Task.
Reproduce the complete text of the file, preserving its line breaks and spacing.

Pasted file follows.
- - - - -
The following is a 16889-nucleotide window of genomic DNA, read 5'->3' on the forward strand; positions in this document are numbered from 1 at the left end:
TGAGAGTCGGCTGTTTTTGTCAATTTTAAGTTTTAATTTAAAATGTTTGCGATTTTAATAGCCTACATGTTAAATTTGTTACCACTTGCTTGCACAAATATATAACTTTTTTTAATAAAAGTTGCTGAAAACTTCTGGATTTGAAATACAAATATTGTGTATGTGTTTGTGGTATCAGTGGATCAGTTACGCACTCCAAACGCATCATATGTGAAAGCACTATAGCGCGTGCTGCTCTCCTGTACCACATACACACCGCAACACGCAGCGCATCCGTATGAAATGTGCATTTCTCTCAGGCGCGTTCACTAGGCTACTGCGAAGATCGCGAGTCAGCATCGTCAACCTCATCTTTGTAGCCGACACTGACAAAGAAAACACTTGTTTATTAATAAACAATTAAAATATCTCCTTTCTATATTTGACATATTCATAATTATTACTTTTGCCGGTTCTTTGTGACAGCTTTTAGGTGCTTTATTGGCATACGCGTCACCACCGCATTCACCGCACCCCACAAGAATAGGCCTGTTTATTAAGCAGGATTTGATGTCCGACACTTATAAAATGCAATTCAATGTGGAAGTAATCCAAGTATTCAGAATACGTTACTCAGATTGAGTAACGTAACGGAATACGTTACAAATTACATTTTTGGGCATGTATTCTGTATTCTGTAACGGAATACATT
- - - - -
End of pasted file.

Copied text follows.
The following is a 16889-nucleotide window of genomic DNA, read 5'->3' on the forward strand; positions in this document are numbered from 1 at the left end:
TGAGAGTCGGCTGTTTTTGTCAATTTTAAGTTTTAATTTAAAATGTTTGCGATTTTAATAGCCTACATGTTAAATTTGTTACCACTTGCTTGCACAAATATATAACTTTTTTTAATAAAAGTTGCTGAAAACTTCTGGATTTGAAATACAAATATTGTGTATGTGTTTGTGGTATCAGTGGATCAGTTACGCACTCCAAACGCATCATATGTGAAAGCACTATAGCGCGTGCTGCTCTCCTGTACCACATACACACCGCAACACGCAGCGCATCCGTATGAAATGTGCATTTCTCTCAGGCGCGTTCACTAGGCTACTGCGAAGATCGCGAGTCAGCATCGTCAACCTCATCTTTGTAGCCGACACTGACAAAGAAAACACTTGTTTATTAATAAACAATTAAAATATCTCCTTTCTATATTTGACATATTCATAATTATTACTTTTGCCGGTTCTTTGTGACAGCTTTTAGGTGCTTTATTGGCATACGCGTCACCACCGCATTCACCGCACCCCACAAGAATAGGCCTGTTTATTAAGCAGGATTTGATGTCCGACACTTATAAAATGCAATTCAATGTGGAAGTAATCCAAGTATTCAGAATACGTTACTCAGATTGAGTAACGTAACGGAATACGTTACAAATTACATTTTTGGGCATGTATTCTGTATTCTGTAACGGAATACATT